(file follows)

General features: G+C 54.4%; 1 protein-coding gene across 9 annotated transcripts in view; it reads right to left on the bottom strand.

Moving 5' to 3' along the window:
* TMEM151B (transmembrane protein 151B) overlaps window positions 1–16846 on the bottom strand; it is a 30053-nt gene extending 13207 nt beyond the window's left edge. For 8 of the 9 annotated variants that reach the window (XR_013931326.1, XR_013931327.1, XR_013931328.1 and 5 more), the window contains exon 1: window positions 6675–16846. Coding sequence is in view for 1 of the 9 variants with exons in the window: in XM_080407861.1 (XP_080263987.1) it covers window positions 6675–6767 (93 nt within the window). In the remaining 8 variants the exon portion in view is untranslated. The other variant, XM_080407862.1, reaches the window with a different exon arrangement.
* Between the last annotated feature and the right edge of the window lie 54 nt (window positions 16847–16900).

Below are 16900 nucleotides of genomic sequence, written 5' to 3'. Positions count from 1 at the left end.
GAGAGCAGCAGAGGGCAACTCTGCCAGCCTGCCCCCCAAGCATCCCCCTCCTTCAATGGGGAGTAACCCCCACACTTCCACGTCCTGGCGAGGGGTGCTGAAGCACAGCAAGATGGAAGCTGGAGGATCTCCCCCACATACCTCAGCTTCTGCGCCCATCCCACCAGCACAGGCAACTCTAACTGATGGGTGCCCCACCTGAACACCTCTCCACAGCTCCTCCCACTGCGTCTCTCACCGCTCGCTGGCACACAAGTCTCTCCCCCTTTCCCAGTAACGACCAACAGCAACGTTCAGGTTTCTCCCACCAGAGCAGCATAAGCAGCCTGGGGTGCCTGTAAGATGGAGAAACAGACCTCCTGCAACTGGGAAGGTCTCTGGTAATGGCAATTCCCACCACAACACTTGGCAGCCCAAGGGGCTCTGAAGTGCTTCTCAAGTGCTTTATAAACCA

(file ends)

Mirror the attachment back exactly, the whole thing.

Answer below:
General features: G+C 54.4%; 1 protein-coding gene across 9 annotated transcripts in view; it reads right to left on the bottom strand.

Moving 5' to 3' along the window:
* TMEM151B (transmembrane protein 151B) overlaps window positions 1–16846 on the bottom strand; it is a 30053-nt gene extending 13207 nt beyond the window's left edge. For 8 of the 9 annotated variants that reach the window (XR_013931326.1, XR_013931327.1, XR_013931328.1 and 5 more), the window contains exon 1: window positions 6675–16846. Coding sequence is in view for 1 of the 9 variants with exons in the window: in XM_080407861.1 (XP_080263987.1) it covers window positions 6675–6767 (93 nt within the window). In the remaining 8 variants the exon portion in view is untranslated. The other variant, XM_080407862.1, reaches the window with a different exon arrangement.
* Between the last annotated feature and the right edge of the window lie 54 nt (window positions 16847–16900).

Below are 16900 nucleotides of genomic sequence, written 5' to 3'. Positions count from 1 at the left end.
GAGAGCAGCAGAGGGCAACTCTGCCAGCCTGCCCCCCAAGCATCCCCCTCCTTCAATGGGGAGTAACCCCCACACTTCCACGTCCTGGCGAGGGGTGCTGAAGCACAGCAAGATGGAAGCTGGAGGATCTCCCCCACATACCTCAGCTTCTGCGCCCATCCCACCAGCACAGGCAACTCTAACTGATGGGTGCCCCACCTGAACACCTCTCCACAGCTCCTCCCACTGCGTCTCTCACCGCTCGCTGGCACACAAGTCTCTCCCCCTTTCCCAGTAACGACCAACAGCAACGTTCAGGTTTCTCCCACCAGAGCAGCATAAGCAGCCTGGGGTGCCTGTAAGATGGAGAAACAGACCTCCTGCAACTGGGAAGGTCTCTGGTAATGGCAATTCCCACCACAACACTTGGCAGCCCAAGGGGCTCTGAAGTGCTTCTCAAGTGCTTTATAAACCA